In this study, we found an essential cytoplasmic role of USP22 in virus-triggered nuclear translocation of IRF3 and cellular antiviral responses. USP22 interacted with IRF3 after viral infection in a KPNA2-dependent manner. USP22 deubiquitinated and stabilized KPNA2, which facilitated virus-triggered nuclear translocation of IRF3 and subsequent expression of downstream genes. Knockout of USP22 impaired nuclear accumulation of IRF3 after viral infection and potentiated viral replication in vitro and in vivo, which was restored by complementation of KPNA2. Collectively, these findings define a previously unknown function of cytoplasmic USP22 and establish a mechanistic link between USP22 and IRF3 nuclear translocation that expands potential therapeutic strategies for infectious diseases.

Results

USP22 is associated with IRF3 after viral infection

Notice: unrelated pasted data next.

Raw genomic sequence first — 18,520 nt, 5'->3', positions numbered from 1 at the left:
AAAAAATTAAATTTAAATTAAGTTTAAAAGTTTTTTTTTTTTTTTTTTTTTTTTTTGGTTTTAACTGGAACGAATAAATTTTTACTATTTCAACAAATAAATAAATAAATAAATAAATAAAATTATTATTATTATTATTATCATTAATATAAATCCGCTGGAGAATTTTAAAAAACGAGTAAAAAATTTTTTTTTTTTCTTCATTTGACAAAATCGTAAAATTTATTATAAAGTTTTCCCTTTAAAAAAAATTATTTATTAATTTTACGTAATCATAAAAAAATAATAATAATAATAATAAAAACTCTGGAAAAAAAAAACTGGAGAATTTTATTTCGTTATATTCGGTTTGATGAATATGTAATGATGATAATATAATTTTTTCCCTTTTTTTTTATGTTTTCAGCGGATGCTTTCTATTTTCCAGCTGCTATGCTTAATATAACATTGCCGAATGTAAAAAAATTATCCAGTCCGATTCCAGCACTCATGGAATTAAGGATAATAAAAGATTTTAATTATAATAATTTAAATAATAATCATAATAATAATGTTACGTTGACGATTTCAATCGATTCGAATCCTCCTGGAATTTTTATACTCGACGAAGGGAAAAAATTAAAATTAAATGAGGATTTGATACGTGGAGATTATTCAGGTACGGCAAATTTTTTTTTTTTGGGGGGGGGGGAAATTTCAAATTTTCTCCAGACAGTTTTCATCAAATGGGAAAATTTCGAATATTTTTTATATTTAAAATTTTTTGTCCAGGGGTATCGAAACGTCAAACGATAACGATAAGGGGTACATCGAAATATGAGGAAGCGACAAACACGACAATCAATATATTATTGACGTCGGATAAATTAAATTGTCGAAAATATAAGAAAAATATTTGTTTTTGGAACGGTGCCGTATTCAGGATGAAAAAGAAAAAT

IRF3 is a transcriptional factor that mediates expression of a large array of genes after viral infection. We hypothesized that DUBs might regulate the activity or stability of IRF3 and thereby facilitate or inhibit cellular antiviral responses. To test this hypothesis, we screened the DUBs that interacted with IRF3 by cotransfection of individual FLAG-tagged DUBs and GFP-IRF3 into HEK293 cells followed by coimmunoprecipitation and immunoblot assays. This led to the identification of USP22 as an IRF3-interacting DUB in multiple screening assays (Fig. 1 A and Fig. S1 A). In a parallel reporter screening assay, USP22 activated Sendai virus (SeV)–induced activation of interferon stimulated response element (ISRE) promoter (Fig. S1 B). We have found that USP35 interacted with MITA/STING (stimulator of interferon genes) and VISA/MAVS in similar screening (Liuyu et al., 2019; Zhang et al., 2016), indicating that USP35 lacks specificity and might not target IRF3. We also found that USP36 interacted with IRF3 and potentiated SeV-induced activation of ISRE. However, loss-of-function assay with siUSP36 showed that knockdown of USP36 did not affect SeV-induced IFN-β promoter luciferase activity (Fig. S1 C). In contrast, USP22 is localized both in the cytoplasm and nucleus, and knockdown of USP22 impaired virus-triggered expression of downstream genes (described below). There is a higher possibility for USP22 than other DUBs regarding the regulation of IRF3. We thus chose USP22 for further study.